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Managing Expat Communications – A Balancing Act

Updated 13 Jul 2010

The ups and downs of adjustment created by expat assignments can generate emotions that range from excitement and wonder to loneliness and despair.

Staying in touch with family and friends is critical. Years ago hand-written letters travelling slowly across the ocean were all that connected expats to their loved ones. Today we have telephone, email, instant messaging, social media sites, web-based forums, blogs, expat websites and other tools at our fingertips. This article considers how these tools support each stage of adjustment.

Stage 1: Euphoria

Euphoria is the initial period of excitement tinged with uncertainty when you first agree to move. Communication centres on gathering information as you prepare for change.

  • Use information dense websites to discover the pros and cons of your assignment location. Join forums to seek advice from savvy expats.

  • Find blogs maintained by expats in your destination city and communicate with them.

  • Email family and friends to secure contacts in your new city. If possible, connect with these contacts prior to moving.

  • Talk, talk, talk. Don’t neglect the need to talk honestly and openly with family and friends. Make sure you acknowledge the opportunities, challenges, uncertainties and expectations.

Stage 2: Logistics maze

Logistics maze is full of checklists and decisions as you prepare to move. You may experience ‘cold feet’ and a dip in emotions.

  • Often your spouse is ‘in situ’ so regular communication with him or her by phone, Skype (or alternative VoIP technology) and email is essential.

  • Revisit expat websites and blogs for sample checklists, suggestions and cautions. Make no assumptions; advance awareness is essential.

  • Keep the lines of communication open amongst your immediate family, both those who are going with you and those remaining behind.

Stage 3: Discovery

Discovery begins on arrival and, like a honeymoon, is full of excitement.

  • Skype (VoIP technology) – set it up so you can see familiar faces and they can see you in new surroundings.

  • Family and friends remain your lifeline. Group emails are a wonderful way to stay in touch while keeping a diary. Respond individually to every reply.

  • Use social media sites to post pictures and commentary so others enjoy your adventure. These tools also allow you to keep up to date with your friends so check in and comment regularly.

  • Don’t discount more traditional mechanisms like letters and parcels to show people you care.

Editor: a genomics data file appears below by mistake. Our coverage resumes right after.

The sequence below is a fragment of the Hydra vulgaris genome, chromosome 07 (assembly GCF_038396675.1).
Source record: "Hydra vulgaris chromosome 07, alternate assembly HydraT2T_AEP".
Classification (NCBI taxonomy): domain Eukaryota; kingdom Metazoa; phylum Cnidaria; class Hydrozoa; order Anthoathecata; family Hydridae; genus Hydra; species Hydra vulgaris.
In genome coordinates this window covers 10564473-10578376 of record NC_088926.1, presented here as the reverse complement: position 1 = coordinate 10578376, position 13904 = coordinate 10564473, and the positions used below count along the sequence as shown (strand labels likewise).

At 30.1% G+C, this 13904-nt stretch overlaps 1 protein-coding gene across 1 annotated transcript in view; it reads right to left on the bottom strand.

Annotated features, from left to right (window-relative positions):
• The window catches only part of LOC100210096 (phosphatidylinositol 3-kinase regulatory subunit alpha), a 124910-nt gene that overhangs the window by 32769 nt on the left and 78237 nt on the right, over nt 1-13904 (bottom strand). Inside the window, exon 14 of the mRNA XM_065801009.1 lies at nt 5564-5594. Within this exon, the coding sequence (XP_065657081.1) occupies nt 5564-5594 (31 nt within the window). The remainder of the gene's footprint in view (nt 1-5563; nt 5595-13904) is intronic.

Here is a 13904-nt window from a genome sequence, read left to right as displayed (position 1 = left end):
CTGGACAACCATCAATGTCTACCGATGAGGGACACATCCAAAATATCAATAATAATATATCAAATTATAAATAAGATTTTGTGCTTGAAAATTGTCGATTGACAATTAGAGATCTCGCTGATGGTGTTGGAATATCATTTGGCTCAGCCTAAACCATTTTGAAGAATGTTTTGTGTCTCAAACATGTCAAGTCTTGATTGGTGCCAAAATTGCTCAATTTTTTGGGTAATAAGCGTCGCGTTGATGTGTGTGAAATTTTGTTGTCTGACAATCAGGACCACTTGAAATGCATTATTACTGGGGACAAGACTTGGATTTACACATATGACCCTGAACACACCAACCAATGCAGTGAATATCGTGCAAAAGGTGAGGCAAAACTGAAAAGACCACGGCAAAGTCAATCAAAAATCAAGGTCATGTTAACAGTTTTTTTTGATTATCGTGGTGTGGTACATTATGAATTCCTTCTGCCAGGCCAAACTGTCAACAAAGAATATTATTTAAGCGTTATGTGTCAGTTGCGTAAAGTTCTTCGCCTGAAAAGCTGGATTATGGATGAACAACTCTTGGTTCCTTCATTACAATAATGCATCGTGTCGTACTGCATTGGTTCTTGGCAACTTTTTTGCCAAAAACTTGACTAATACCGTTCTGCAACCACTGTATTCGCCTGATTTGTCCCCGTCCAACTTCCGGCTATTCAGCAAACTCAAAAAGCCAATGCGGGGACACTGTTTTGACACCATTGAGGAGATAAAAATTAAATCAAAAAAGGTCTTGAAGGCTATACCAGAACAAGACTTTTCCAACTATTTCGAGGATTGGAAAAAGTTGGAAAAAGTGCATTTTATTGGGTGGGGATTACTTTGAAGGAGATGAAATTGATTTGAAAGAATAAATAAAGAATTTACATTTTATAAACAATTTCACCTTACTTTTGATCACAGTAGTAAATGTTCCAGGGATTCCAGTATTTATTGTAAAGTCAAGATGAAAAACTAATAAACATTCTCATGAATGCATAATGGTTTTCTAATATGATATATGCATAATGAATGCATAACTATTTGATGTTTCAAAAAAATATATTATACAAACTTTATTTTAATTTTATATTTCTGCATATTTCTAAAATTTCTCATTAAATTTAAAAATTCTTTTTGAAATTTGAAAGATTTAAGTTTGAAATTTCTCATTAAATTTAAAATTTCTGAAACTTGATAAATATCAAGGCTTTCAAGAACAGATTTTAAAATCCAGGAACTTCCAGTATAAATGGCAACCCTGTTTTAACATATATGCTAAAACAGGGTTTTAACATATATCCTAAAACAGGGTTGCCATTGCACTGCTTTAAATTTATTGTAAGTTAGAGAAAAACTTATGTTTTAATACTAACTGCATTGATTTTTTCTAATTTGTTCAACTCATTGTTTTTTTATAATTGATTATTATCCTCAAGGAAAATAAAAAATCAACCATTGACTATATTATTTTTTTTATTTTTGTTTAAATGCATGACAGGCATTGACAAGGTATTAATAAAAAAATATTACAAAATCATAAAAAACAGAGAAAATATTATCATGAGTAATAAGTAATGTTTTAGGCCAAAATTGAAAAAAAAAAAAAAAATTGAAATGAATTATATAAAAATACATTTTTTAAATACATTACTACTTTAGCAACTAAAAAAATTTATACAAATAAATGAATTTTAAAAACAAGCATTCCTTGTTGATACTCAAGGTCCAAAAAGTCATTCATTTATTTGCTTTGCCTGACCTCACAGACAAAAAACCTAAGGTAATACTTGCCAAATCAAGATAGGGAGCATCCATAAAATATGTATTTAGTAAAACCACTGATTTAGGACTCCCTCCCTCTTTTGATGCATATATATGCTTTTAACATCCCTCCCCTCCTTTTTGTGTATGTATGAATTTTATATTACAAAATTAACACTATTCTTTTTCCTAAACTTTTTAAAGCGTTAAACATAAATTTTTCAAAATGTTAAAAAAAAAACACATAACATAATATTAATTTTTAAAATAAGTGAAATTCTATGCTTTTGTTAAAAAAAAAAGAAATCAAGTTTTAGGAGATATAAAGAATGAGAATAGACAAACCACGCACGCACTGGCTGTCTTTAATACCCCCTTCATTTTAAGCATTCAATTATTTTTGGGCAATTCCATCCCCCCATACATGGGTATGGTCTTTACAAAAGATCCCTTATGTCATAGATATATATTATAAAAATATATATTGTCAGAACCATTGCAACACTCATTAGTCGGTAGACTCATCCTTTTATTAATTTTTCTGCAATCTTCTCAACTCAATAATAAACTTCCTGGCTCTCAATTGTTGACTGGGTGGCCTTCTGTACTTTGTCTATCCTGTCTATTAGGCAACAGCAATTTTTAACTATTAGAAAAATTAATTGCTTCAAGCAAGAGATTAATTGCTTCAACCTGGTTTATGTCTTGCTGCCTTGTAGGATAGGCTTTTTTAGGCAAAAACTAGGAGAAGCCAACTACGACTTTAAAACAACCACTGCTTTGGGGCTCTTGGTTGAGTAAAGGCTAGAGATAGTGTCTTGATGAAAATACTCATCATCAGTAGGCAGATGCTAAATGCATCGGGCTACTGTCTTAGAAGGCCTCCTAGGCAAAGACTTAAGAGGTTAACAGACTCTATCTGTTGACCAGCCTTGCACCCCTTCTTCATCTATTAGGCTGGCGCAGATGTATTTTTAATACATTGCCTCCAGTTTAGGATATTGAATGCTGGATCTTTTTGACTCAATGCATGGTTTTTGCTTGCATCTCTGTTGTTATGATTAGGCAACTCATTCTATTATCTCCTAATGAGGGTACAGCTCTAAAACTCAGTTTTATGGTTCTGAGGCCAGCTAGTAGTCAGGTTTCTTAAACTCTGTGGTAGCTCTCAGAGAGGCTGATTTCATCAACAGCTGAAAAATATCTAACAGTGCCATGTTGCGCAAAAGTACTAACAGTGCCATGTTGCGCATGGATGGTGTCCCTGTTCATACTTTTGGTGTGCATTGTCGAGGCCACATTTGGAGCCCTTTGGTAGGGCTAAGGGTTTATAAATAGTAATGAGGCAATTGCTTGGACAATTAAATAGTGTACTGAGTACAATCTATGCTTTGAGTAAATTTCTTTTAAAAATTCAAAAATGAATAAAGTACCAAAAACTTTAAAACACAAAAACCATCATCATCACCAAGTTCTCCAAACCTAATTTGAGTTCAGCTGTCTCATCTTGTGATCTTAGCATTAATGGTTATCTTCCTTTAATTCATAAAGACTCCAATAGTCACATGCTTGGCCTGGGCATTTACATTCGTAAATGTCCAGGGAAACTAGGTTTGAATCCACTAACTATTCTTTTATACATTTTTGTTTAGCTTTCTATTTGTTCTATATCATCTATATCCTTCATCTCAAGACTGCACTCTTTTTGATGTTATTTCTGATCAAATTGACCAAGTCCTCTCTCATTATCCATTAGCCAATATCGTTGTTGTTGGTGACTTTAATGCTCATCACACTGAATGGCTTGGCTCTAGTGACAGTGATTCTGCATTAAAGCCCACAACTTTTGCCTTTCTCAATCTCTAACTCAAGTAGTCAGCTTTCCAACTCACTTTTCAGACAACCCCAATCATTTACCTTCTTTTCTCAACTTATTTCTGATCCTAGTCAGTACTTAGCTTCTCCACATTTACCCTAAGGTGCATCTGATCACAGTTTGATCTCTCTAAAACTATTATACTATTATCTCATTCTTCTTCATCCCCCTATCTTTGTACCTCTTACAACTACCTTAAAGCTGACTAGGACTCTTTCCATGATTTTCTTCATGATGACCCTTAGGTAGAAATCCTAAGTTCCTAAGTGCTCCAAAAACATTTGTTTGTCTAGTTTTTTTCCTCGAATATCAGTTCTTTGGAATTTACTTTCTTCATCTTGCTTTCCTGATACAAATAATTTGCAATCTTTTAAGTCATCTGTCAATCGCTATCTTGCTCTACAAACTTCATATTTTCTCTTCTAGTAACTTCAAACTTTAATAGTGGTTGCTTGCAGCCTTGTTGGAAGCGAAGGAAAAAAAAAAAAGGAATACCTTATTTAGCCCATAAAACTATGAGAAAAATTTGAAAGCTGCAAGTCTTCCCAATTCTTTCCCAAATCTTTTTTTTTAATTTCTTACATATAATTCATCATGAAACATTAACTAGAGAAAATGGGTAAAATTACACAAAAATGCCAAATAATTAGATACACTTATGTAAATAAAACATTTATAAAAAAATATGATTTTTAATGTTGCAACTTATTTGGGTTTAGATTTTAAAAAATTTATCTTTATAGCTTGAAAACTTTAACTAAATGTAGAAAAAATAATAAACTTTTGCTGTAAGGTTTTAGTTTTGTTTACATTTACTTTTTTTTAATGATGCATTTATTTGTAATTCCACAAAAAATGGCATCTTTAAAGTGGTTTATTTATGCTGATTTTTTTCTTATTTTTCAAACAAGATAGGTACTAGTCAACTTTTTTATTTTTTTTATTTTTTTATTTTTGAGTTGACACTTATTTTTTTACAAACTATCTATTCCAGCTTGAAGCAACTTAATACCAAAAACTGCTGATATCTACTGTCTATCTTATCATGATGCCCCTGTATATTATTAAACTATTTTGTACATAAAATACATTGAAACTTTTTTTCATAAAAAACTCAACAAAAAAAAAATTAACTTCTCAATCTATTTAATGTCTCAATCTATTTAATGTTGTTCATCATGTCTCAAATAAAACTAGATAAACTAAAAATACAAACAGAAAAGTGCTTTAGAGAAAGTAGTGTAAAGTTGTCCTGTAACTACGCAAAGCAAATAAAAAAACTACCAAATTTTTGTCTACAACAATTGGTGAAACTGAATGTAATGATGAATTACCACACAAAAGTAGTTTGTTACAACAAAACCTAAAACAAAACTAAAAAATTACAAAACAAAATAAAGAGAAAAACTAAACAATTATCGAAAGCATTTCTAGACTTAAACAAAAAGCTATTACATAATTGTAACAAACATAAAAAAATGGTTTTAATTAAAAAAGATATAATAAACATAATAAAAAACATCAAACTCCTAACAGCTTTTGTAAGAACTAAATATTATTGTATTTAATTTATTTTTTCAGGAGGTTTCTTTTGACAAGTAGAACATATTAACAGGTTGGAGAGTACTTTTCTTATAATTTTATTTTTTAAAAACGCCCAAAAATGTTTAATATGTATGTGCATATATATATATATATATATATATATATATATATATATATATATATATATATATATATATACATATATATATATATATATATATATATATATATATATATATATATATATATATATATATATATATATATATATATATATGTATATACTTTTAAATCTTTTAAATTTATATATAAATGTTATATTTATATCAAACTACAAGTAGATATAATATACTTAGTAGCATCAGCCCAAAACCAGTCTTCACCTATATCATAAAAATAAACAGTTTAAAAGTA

Visit newspaper websites to keep abreast of news and reduce feelings of isolation.

Stage 4: Dislocation

For most expats disappointment and loneliness mark the dislocation stage. Your instinct might be to communicate even more with those at home, but this is the point at which you need to change tactics and focus on connecting within the community you have joined to make new friends who will provide support during a potentially difficult transition period.

A key finding in the Prudential Financial study Many Women, Many Voices is that expat spouses “had better adjustment if they had local social support in the host country rather than relying on international connections through email, telephone calls, and home visits.”

  • If you haven’t already done so, activate those contacts you collected prior to leaving. Arrange to meet and begin to build a network of friends and colleagues.

  • Seek ideas from expat websites and bloggers on how to adapt, take comfort from others who have had the same experience. Whenever possible, meet them personally.

  • Participate in blogs and forums by adding your voice to the dialogue or writing a guest post.

  • Create your own blog. Describing your experience fosters insight, allows others to comment and opens pathways to friendship.

  • At this stage, you need friends to talk to and be active with. Many Women Many Voices determined that expat spouses get half their support from face to face conversations.

  • Search for local organizations that can connect you with other expats or locals in the community.

Those at home will empathize but cannot truly appreciate or provide advice on the difficulties you are experiencing.

Stage 5: Sizing up

To truly enjoy an expat experience, you need to adjust. Sizing Up is the stage where you discover possibilities and create new focus for yourself. By embracing change you can learn new skills, take on new roles, explore opportunities, and challenge yourself emotionally, physically, and mentally.
Face to face encounters and local organizations continue to be the best support mechanisms but complement these with other strategies.

  • Social media & expat websites – learn from expats in similar circumstances.

  • Blogs – facilitate questions and dialogue.

Through email and telephone, contacts back home can offer support while allowing you to vent your frustrations.

Stage 6: The second settling in

The second settling in fosters feelings of confidence and contentment. Balance ongoing communications to those back home with engagement in your expat location. Ultimately you will find the combination that allows you to get the most of your expat experience while staying connected with friends and loved ones.

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